This is the next in a series of interviews Christopher Durham, founder of My Private Brand, will conduct with private brand leaders around the world. Today, he discusses retail-owned brands with Carrie Mesing, Director of Private Brands for online fresh food grocer and Vertex Award winner, FreshDirect. Mesing was instrumental in developing FreshDirect’s private brand programs and is passionate about source identification in both branded and private branded goods. Prior to joining FreshDirect, Mesing worked at private brand brokerage firm Daymon Worldwide. Mesing serves as a mentor to startup food brands through the food accelerator Accel Foods.
CD: What is your first memory/experience with Private Brand?
CM: Coming from a small, middle-class household in Pennsylvania, my first experience with ‘private brand’ wasn’t a positive one. I recall the sense of embarrassment that came with bringing the “knock-off” brand of potato chips to the school lunch table. I’m proud to see how much the industry – and the customer perception – has changed since then.
CD: How did you get into the private brand business?
CM: I became interested in the private brand business because I saw the incredible potential to create and build brands that add meaning to customers’ lives. Leading the strategy for FreshDirect’s private brand program has been a rewarding experience because our core brand, Just FreshDirect, is focused on source identification and clean ingredients – a truly unique value proposition for a private brand. It highlights the importance of knowing what’s in the food you’re eating and where it comes from, which is a mission I feel personally connected to.
CD: Retail and the shopper has dramatically changed over the last few years (mobile, online, social media, Amazon, Google) how have your private brands responded to these changes?
CM: As an e-commerce company, we have played a key role in that dramatic change! Our in-depth understanding of food logistics and sourcing, combined with data-driven and real-time knowledge of the customer, allows us to provide food shopping solutions that go beyond traditional retail.
CD: What private brand accomplishments are you the proudest of?CM: I’ve had the unique opportunity to be involved in the creation of our private brand program from ideation to launch. I am most proud that we’ve successfully built a private brand that is hyper-focused on transparency, in response to our customers’ demands and expectations. We know they expect ingredients they can pronounce and they want to know where their food comes from. Products under our core private brand label, Just FreshDirect, fulfill this expectation. We’ve made it easy for customers to trust the ingredients by refusing to produce products with artificial colors, flavors, or preservatives. And, we believe illuminating the farmers, artisan, and fisherman behind our products reinforces their trust.
CD: What keeps you up at night?
CM: As transparency becomes more mainstream, it’s possible that retailers will resort to wrapping a marketing campaign around their products without truly authenticating the product’s source or ingredients. My fear is that this could result in losing the consumer’s trust in more authentic private brands – such as ours.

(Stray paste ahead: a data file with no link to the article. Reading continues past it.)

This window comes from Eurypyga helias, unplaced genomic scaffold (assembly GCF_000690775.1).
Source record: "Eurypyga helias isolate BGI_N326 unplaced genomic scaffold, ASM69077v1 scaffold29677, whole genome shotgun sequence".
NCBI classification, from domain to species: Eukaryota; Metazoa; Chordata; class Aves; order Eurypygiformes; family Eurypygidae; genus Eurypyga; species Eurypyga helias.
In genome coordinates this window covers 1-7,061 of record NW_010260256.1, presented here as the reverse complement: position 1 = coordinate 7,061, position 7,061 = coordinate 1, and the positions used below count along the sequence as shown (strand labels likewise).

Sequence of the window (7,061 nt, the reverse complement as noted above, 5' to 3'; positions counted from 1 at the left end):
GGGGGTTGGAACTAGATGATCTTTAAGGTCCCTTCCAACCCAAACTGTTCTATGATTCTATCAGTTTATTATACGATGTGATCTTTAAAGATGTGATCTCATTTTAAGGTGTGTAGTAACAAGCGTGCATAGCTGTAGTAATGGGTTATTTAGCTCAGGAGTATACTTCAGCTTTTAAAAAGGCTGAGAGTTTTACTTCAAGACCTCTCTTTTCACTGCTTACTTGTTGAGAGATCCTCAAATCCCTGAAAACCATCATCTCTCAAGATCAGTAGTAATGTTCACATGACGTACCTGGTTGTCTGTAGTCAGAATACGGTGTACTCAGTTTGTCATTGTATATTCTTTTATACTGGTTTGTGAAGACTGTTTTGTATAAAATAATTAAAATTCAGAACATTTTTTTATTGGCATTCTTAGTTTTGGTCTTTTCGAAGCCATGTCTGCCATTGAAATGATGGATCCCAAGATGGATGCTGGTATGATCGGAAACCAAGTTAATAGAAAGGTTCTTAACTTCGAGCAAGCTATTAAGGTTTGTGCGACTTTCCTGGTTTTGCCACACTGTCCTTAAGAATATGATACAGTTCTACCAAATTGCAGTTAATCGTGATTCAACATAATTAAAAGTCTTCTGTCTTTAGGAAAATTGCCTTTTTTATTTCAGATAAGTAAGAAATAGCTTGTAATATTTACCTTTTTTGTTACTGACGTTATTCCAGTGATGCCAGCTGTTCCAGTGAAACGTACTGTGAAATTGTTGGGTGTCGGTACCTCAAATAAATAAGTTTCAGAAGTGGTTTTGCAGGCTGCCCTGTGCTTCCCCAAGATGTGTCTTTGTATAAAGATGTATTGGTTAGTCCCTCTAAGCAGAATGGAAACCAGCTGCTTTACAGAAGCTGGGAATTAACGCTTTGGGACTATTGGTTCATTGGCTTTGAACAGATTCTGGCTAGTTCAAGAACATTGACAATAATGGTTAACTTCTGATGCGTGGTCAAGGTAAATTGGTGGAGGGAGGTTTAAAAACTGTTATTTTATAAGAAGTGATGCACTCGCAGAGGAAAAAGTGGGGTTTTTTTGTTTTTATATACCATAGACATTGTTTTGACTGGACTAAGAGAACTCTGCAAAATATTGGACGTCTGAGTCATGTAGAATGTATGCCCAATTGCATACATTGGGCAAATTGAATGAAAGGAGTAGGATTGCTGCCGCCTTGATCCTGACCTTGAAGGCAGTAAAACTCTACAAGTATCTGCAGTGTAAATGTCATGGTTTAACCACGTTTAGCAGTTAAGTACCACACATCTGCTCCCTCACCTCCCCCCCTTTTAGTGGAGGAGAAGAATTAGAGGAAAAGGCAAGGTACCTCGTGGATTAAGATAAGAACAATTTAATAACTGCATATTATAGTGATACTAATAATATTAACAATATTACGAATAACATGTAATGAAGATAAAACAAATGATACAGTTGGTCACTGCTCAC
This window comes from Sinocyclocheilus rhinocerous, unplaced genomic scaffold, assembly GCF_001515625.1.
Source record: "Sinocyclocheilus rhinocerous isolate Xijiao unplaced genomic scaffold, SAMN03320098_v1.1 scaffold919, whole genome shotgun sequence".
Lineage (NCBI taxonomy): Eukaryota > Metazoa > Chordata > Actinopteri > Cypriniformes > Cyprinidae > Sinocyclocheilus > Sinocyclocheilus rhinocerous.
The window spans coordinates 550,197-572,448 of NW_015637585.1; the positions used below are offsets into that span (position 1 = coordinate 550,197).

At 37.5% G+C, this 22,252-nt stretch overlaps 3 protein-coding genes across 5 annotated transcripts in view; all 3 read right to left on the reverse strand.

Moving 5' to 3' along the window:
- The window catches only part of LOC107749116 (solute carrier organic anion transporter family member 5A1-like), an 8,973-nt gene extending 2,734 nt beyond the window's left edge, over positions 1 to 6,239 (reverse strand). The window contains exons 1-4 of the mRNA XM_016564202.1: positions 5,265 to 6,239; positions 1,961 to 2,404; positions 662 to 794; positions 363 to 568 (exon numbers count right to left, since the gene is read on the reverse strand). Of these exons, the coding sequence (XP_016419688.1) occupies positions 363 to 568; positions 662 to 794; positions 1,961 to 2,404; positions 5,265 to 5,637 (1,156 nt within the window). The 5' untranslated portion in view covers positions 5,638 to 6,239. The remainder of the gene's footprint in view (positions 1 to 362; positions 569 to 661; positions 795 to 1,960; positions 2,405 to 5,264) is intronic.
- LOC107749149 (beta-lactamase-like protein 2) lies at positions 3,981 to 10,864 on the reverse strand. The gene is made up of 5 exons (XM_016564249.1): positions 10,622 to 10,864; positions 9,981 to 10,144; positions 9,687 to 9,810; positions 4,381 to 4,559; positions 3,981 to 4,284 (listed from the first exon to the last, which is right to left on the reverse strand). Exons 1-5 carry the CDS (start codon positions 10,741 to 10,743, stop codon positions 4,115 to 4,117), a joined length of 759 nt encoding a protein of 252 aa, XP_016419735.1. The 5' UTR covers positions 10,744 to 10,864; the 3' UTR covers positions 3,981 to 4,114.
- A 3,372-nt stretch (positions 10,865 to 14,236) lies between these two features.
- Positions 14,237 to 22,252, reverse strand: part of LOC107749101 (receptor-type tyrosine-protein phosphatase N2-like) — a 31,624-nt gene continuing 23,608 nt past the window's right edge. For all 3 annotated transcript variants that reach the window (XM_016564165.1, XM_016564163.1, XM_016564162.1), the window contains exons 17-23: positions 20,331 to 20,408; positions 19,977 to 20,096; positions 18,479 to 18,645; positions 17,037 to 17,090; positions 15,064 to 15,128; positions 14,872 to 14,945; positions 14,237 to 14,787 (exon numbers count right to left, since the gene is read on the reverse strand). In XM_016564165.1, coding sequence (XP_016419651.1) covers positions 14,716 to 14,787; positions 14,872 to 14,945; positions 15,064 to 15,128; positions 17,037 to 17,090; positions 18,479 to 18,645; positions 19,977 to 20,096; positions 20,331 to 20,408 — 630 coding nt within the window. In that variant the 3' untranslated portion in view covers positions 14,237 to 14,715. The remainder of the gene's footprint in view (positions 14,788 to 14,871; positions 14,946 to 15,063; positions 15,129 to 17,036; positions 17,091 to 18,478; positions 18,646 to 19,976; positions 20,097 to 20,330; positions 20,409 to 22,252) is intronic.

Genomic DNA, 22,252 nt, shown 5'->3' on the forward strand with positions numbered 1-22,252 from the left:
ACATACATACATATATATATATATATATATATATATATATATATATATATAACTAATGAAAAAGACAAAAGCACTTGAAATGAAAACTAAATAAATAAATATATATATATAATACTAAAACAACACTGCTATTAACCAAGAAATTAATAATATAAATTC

Also of concern are the inherent risks that come with sourcing from a single supplier – be it a farmer, artisan or fisherman. While strategically important, this sourcing program does make us vulnerable to disruptions in the supply chain. We work to mitigate this risk by taking extra measures to vet our suppliers, and also identifying secondary suppliers we could work with if issues do arise.
CD: Is private brand a strategic priority for your organization?
CM: Absolutely. Our private brand program is the single best way to communicate who we are and what we value to customers in a way they intimately experience. Given the overwhelming positive response to the program, we expect to continue to invest in the category’s growth.
CD: How important is strategy to the success of private brands?
CM: A well-articulated strategy is critical to the success of a private brand program. Understanding the brand architecture of the portfolio and consumer-centric brand positioning enables strong execution.
CD: What role should design play in solving private brand/retailer problems?
CM: Strong brand design can help retailers shake the old perception that private brands are lower quality goods. Investing in the look and feel of the product demonstrates to the customer that the retailer cares about the product being sold.
CD: How have your private brands evolved over the last few years?
CM: As our program is still in its infancy, it’s continually evolving. The most meaningful adjustment we’ve made has been the refinement of our sourcing strategy, taking a more vigorous stance on sourcing specifics – for example, providing the actual name of the fisherman who provides us with our private brand canned tuna. This level of radical transparency creates stickiness with our customers, especially as we share those sourcing stories with them across multiple touchpoints – the website, social media channels, packaging, and beyond.